For decades, Netherlands has earned a name as one of the countries with kind laws even on activities which are frowned upon in the rest of the World.
Amsterdam prides itself on its wholesome liberal and hugely tolerant attitude to affairs embracing the ‘open’ fact that its people could be into soft drugs, prostitution, and mad pornography.
And so instead of outlawing everything, why not enjoy the honesty of living with it all?
You would, therefore, expect that such an indulgent view would apply also to gambling.
Many people are however shocked to discover that the Netherlands has succeeded in assembling quite a collection of gaming laws that you can call mischievous at the best and stifling at the worst!
Forget about the world famous red light district in Amsterdam…the kansspelautoriteit, Netherlands Gambling Authority (KSA) calls the shots in gaming and in most cases, it seems hell-bent on ensuring that the last thing a Dutchman can do is enjoy a game without it snooping around!
The Main Online Betting Statute remain in Limbo
Back in 2015, the government realized that its gambling laws were being left behind by the rest of Europe and were largely silent on how to handle the emerging phenomena that was internet gaming.
So the house of representatives embarked on a journey to amend the older act. Unfortunately, even though the main modernized remote gambling act was introduced to the lower house in the same year, it’s yet to see the light of the day.
The house of representatives
Suffice to say that the bill passed in the house of representatives but is yet to be approved by the senate despite projections that the Bitcoin gambling industry will continue to expand at an unprecedented pace.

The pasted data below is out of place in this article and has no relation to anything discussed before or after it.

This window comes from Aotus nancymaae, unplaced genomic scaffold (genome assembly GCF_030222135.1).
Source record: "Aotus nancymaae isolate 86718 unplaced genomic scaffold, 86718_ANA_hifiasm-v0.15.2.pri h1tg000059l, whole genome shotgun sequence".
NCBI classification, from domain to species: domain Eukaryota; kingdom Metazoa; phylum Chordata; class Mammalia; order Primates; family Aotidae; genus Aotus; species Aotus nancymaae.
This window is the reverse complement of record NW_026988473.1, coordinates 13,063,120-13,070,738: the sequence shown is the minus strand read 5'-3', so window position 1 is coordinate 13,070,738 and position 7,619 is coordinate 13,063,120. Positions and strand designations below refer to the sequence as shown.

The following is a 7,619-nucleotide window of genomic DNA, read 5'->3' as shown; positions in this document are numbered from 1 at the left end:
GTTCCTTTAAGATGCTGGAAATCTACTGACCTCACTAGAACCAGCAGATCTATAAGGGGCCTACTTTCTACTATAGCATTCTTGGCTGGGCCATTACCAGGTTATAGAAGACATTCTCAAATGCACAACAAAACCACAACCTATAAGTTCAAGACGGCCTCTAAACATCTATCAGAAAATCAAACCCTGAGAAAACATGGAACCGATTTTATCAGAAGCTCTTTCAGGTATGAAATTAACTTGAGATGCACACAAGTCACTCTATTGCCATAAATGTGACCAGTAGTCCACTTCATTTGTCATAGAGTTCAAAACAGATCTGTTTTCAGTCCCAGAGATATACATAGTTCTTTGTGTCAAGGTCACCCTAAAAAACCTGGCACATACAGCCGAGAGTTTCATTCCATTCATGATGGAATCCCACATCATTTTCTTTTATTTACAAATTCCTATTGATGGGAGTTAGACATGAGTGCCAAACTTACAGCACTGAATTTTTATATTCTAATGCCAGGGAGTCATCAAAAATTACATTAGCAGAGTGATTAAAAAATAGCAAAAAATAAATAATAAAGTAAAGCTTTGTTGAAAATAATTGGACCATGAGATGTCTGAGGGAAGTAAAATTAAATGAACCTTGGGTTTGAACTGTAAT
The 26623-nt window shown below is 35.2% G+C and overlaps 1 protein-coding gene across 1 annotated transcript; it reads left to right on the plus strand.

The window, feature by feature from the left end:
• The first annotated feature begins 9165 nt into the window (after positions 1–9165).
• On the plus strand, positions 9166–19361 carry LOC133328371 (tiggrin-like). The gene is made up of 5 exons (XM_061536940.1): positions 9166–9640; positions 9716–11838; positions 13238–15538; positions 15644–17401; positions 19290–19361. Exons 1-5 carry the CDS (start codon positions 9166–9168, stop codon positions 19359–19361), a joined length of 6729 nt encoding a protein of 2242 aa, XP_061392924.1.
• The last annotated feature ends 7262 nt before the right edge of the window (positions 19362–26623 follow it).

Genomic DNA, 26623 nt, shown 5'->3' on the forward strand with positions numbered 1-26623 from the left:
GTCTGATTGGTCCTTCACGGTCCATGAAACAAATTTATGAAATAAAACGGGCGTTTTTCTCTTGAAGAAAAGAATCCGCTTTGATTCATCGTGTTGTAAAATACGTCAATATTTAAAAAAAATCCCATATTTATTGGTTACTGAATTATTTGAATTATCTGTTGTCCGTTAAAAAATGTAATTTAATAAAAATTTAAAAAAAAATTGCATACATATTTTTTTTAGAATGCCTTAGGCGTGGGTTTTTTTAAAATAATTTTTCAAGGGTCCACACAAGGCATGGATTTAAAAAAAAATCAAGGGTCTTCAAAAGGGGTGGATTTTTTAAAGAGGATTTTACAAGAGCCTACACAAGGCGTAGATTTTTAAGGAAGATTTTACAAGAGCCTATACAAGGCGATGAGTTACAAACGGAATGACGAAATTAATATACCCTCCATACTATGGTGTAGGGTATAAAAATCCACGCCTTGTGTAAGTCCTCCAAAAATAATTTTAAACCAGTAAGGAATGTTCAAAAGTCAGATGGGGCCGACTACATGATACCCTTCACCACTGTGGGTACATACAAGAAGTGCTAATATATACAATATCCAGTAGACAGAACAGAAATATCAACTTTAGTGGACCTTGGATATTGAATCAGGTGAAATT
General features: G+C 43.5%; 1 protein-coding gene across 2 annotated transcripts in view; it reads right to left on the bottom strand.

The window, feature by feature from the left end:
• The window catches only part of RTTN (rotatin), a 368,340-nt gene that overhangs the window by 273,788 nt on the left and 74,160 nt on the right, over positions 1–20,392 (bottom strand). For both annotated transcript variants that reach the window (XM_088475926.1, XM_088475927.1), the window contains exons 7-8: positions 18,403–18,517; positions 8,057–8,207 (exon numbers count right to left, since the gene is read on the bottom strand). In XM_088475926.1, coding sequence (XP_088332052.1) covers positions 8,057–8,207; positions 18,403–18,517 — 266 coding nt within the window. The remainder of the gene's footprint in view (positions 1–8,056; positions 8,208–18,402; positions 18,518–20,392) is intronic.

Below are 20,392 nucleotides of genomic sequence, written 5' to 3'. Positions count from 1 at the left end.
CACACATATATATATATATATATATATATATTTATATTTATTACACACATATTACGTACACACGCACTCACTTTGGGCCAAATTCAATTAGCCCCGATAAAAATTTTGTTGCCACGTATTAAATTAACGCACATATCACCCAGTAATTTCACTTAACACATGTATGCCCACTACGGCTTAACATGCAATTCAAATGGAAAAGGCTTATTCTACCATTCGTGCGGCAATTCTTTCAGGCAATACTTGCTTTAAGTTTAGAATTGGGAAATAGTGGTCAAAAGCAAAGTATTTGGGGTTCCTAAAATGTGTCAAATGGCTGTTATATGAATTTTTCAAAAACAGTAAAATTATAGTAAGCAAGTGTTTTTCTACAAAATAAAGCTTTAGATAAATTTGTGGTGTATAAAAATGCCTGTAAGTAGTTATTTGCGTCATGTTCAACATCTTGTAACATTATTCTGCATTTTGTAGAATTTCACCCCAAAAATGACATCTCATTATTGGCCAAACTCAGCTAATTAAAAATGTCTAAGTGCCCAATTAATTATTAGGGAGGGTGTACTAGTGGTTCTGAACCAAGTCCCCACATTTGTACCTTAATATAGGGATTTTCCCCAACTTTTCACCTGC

The main bone of contention has been the suggested tax levy which was originally set at 20% for online platforms and 29% for land-based operators.
This was amended (and passed) at a flat rate of 29% for all casinos despite protests from online gaming providers.
Despite this major breakthrough, there are lingering fears that only a few companies will be able to obtain betting licenses due to the significantly high tax burden and other legal obstacles.
The good news is that the government has recently been actively seeking to have the bill finalized with the committee on Security and Justice holding consultative meetings as it seeks to clear the air on pending issues.
In the meantime, the regulator has been using older provisions and temporary decrees to rein on in internet betting companies though players are left scot free as the existing laws do not provide for player punishment.
Overall, the monarch is very strict on gaming websites and the no-nonsense KSA has been spending a lot of their time in implementing blockades and ensuring their citizens don’t access betting on offshore sites.
The Landmarks in the Draft Remote Gambling Bill
One of the most drastic provisions in the new statutes allows the kansspelautoriteit to vet and license offshore gaming operators entering the country and has really gotten gaming enthusiast jumping with excitement.
However, according to the proposals, operators will still need a local license to offer online gambling services to the Dutch people.
It also states that licenses issued by other EER or EU member states won’t automatically qualify providers for a remote betting license.
Online operators will also be required to monitor addicted clients and help customer exhibiting signs of problem betting activity.
Players can also smile about the new act as it doesn’t impose any restrictions on play and the type of games that one can participate in.
It’s also worth noting that violators of the gaming laws face sanctions and/or fines and can also be publicly “named and shamed” by the gaming authority. In case of total non-compliance, the KSA may ask the public prosecutor to sue the culprits under the Dutch criminal law.
Games of chance